Data + Curiosity: Ijeamaka Anyene on using rules and math to create beautiful generative art

In this episode of Data + Curiosity, I had the opportunity to chat with Ijeamaka Anyene about how she approaches generative art, what inspires her, and how she recommends beginners get started.

You can also read a lightly edited transcript of our conversation below:

JESSE MOSTIPAK: How do you go about-- so you make all kinds of art, right? Like, incredible stuff. But looking at your portfolio, a lot of what you make is generative art. So how do you describe generative art? 

IJEAMAKA ANYENE: Yeah. So I find it very hard to describe. And if I was ready, I would have had a quote from this article that I've directed so many people to that I think is so great by Charlotte Kent. But how I think about generative art is that you like you have to create a system that can operate by itself. Usually you do it in some kind of programming language. I do R but the most popular programming language is actually do it in JavaScript. 

And you kind of create a system that has a very specific rule structure. And so the rules will be like what are the available color palettes? What are the shapes? What are the things it's working within? But then you incorporate levels of chance so that when you run the script, the output should somewhat surprise you. It's like a little bit deterministic and a little bit like magic and chance. Like you always like incorporate some level of randomness in it. 

And that's what I really like about generative art because the overlapping of when chance meets your rule system allows certain things to like emerge that like you wouldn't have expected. And it's just so much more fun to me. 

JESSE: Yeah, it sounds like you're building a world in my mind. You're determining the rules and you get to-- is there a set-- is there a rule set that you always have to incorporate in a generative piece? 

IJEAMAKA: Not at all. There's rule sets that I really like to lean on. But I think that really it's like rule can be like anything, like when you think about some of the early as generative art pieces, it's things like people, like flipping a coin, and depending on what the coin says, maybe they draw something, maybe they don't draw something. And so like, the rule, so it's kind of like how you define it.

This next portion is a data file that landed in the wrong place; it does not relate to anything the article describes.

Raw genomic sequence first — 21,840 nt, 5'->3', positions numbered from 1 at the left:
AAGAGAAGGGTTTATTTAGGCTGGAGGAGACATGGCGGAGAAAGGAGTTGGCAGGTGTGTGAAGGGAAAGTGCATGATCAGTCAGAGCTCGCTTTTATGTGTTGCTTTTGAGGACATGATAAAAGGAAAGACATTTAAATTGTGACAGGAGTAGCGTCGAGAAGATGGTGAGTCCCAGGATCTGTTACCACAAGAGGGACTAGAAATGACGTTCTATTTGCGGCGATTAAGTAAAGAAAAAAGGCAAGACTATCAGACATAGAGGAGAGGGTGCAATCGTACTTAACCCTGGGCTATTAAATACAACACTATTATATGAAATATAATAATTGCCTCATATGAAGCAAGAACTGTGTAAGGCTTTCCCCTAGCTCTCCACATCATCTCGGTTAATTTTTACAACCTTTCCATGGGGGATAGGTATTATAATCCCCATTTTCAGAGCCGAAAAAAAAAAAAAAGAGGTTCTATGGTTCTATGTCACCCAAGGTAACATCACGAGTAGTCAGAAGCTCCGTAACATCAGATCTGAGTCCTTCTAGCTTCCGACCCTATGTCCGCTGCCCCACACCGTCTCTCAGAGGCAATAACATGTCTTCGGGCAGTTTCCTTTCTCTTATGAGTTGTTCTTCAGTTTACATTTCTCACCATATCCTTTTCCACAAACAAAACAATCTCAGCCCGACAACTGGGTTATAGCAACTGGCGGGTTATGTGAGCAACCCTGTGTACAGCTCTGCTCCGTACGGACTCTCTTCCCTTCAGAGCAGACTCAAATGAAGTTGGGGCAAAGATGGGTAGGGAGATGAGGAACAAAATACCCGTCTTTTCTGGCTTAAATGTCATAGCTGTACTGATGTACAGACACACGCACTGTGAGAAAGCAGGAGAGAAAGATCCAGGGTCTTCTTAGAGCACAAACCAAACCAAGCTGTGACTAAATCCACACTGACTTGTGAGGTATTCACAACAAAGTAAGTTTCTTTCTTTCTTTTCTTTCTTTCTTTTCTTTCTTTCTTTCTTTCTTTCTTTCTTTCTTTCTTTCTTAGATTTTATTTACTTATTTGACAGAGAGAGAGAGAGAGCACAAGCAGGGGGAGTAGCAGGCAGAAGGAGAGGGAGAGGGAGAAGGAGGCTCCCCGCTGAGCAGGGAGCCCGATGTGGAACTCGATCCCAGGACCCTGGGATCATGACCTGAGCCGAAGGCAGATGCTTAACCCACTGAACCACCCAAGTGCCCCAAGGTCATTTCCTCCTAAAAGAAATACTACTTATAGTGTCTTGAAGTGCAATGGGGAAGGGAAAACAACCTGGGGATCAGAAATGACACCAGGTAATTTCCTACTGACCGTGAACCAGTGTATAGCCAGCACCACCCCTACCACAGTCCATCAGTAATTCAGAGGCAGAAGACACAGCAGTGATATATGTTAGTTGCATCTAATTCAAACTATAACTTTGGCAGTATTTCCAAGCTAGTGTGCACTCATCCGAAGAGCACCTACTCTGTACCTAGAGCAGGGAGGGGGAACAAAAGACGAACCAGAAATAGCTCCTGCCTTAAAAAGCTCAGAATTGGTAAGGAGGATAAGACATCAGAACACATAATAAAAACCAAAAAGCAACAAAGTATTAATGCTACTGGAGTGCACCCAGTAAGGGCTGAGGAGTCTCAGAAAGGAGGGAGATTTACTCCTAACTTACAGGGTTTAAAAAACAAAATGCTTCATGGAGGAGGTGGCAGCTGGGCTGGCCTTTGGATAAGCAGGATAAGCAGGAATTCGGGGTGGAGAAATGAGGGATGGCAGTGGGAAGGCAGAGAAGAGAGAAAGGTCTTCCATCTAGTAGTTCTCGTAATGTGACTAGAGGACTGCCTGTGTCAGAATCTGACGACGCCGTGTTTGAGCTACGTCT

For me, because I tend to really do things that are like pattern-based and minimal rule set always is kind of starts like, from like, the layout will be a grid. And then certain parts of the grid will be filled or not filled with certain things. And then things get laid on top of it. So I would say like, there is no strong rule set. There is no haves to have. It's really based on you. 

JESSE: So you mentioned a coin flip. And my brain immediately went like, wait a minute. Are you saying that generative art doesn't have to be done in a computer? 

IJEAMAKA: Yeah, it doesn't have to be done in a computer. The earliest generative artists like incorporated some computers, but a lot of things were like manual as well. 

JESSE: Really? 


JESSE: OK. I have some reading to do. I guess, I came in knowing with a good idea of what generative art was. And now I'm like I don't know at all. Like there's a whole history of it. Yeah. 

IJEAMAKA: I think it's advanced to a place where it really does, like almost everyone's always exclusively doing things in a computer and building systems that way. But technically when you really break down the definition, doesn't have to be that way. 

JESSE: So there's no rules, but then you get to determine the rules. This is-- 

IJEAMAKA: But say even if you did a coin flip, like you would still have a rule system. So I have say I was like, the rules are, I want to draw a square. And I'm going through a grid, but the coin flip decides if I'm going to draw a square. And the dice decides what color of the square it's going to be from how many sides are there on the dice, six? From like six colors. 

And like that could be like the rules that you create up, but so that's your rule structure, but then the like chance incorporation is the coin flip and the dice. 

JESSE: Yeah, that is such a fascinating thing to think about because the rules can be as simple as a coin flip. And then it's really so when you're creating a generative piece, do you write down or list or come up with all of your rules beforehand? 

IJEAMAKA: I always start with a concept where it's like so in my sketchbook, I'll be like, OK, I'm thinking through I want-- like, for example, the Saturn profile picture project I worked on. So I created this-- for all the viewers-- I created this system for Staten cloud where using your username as like your-- which is essentially like your seed, the username is the seed. And it spits out a profile picture. 

And so for me what I knew was like, OK, it's going to be very tiny. So I knew why it needed to be and there are other rules like it needed to run very quickly. Like no more than a couple of seconds. And so I knew that I wanted to do something grid-based and very bright colors and very simple shapes layered on top of each other because you can get so many different outputs and stuff like that. 

But really how I started it was like in my sketchbook, I drew a couple grids. I drew like shapes. And I knew like, OK, that's the concept. And then I started coding that up. But then as you're coding, you start to think through, OK, what are other things I want to incorporate? Oftentimes what I'll do is like I'll generate 100 outputs, and I'll look at them. And I'll be like, what did I like? What do I not like? And then trying to define what I like, what I don't like as a rule.